Pieces of Southern California’s Wildfire-Ravaged Landscape Have Become Haunting Sculptures

Artist Darren Sarkin turns charred-wood into meditations on rebirth

In 2016, Darren Sarkin was driving near Santa Clarita when he passed through an area that had burned in a recent wildfire. Struck by the terrifying, otherworldly sight, he pulled over, stepped into the charred landscape, and started dragging burnt logs to his car. He was drawn to the dead wood, although he wasn’t sure what he would do with it.


Sarkin, an artist and lighting designer based in downtown Los Angeles, soon realized he could repurpose the blackened pieces into light sculptures. He cut and carved them, wired them with LEDs, and added shards of recycled glass. The resulting works, lit from within, are vivid reminders of the deadly forest fires that have ravaged California in the past few years and that currently burn throughout the state. The pieces glow with an unexpected beauty, almost phoenix-like, as if they rose from the ashes on the forest floor to find new life as art.

Sarkin’s work creates a futuristic forest in a new immersive installation at Radiant Space gallery in West Hollywood. In the darkened room, mirrors and mylar reflect the glow of the artworks through pieces of translucent resin colored with vibrant alcohol inks. Sarkin says, “It feels very bright and dark at the same time. With the walls being mirrored, you’re going to see this forest around you of darkness and light, and that balance and life and death that’s just stretching onward.”

As an artist, he doesn’t shy away from big themes. He says, “Rebirth is just one stage—birth, life, death, rebirth—and when you go into this gallery I want to give the feeling of all of it at once, that there really is no difference between any of it if you look closely. At the moment, clearly these pieces are dead, but they’re coming to life.”

Darren Sarkin wood los angeles

Courtesy Darren Sarkin

Visitors to Radiant Space can experience Sarkin’s art in a more personal way by stepping inside the Infinity Pod. From the outside, the wooden structure is relatively small—about 8 feet tall and 4-and-a-half feet wide—but inside, a dodecagon of mirrors makes the space feel endless. Between the mirrors, strips of programmable LEDs create mesmerizing patterns.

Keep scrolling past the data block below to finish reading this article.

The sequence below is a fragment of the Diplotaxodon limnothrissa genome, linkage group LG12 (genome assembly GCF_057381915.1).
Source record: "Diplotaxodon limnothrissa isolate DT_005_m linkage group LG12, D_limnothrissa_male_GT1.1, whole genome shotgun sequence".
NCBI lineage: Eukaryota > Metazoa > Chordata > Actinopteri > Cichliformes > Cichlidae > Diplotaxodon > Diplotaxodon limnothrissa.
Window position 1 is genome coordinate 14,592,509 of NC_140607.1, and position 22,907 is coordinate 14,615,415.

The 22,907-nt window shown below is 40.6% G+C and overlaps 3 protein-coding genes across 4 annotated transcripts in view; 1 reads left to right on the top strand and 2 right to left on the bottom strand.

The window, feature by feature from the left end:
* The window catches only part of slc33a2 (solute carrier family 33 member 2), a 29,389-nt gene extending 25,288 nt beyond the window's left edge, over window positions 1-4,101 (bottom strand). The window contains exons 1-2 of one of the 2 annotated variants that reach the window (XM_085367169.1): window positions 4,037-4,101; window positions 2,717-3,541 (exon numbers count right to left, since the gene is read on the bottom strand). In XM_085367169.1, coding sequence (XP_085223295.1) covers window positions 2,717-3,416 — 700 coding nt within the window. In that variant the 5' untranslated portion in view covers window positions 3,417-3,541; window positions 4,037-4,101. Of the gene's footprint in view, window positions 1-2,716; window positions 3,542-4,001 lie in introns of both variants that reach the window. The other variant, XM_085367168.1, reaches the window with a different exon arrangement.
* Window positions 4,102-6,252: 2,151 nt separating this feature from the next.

Sarkin knows that when people see themselves reflected from multiple angles amid the colorful lights, they’ll want to take a selfie. With that in mind, he’s installing a camera inside the pod that will email images to visitors. “With the LEDs and how intense the experience is, it can be difficult to get a good selfie in there,” he explains. “I wanted to make it a little bit easier for people, and also, I really would prefer to have them experience the art than be concerned about getting a good picture the whole time.”

While much of Sarkin’s art takes inspiration from nature, he sees the Infinity Pod as a meditation on city life. “My idea of having the pod with the sculptures is that this is the energy and frenetic feeling of being inside Los Angeles,” he says. “We’re surrounded with light and other people and ourselves.”

Throughout the exhibit’s run, the gallery is hosting events inside the installation, including live music and sound baths. The series kicks off with music performances by NK Riot on August 4, Veronica Bianqui and Monique Maion on August 9, and Tuff Ghost and Clio Wilde on August 11. View the full schedule on the Facebook event page.

Darren Sarkin’s work will be on view at Radiant Space, 1444 N. Sierra Bonita Ave., from August 4 to September 22. The gallery is open Saturdays and Sundays from noon to 3 p.m. and during special events. Admission is $5, which includes entrance to the Infinity Pod. A portion of the proceeds will be donated to the California Community Foundation’s Wildfire Relief Fund.

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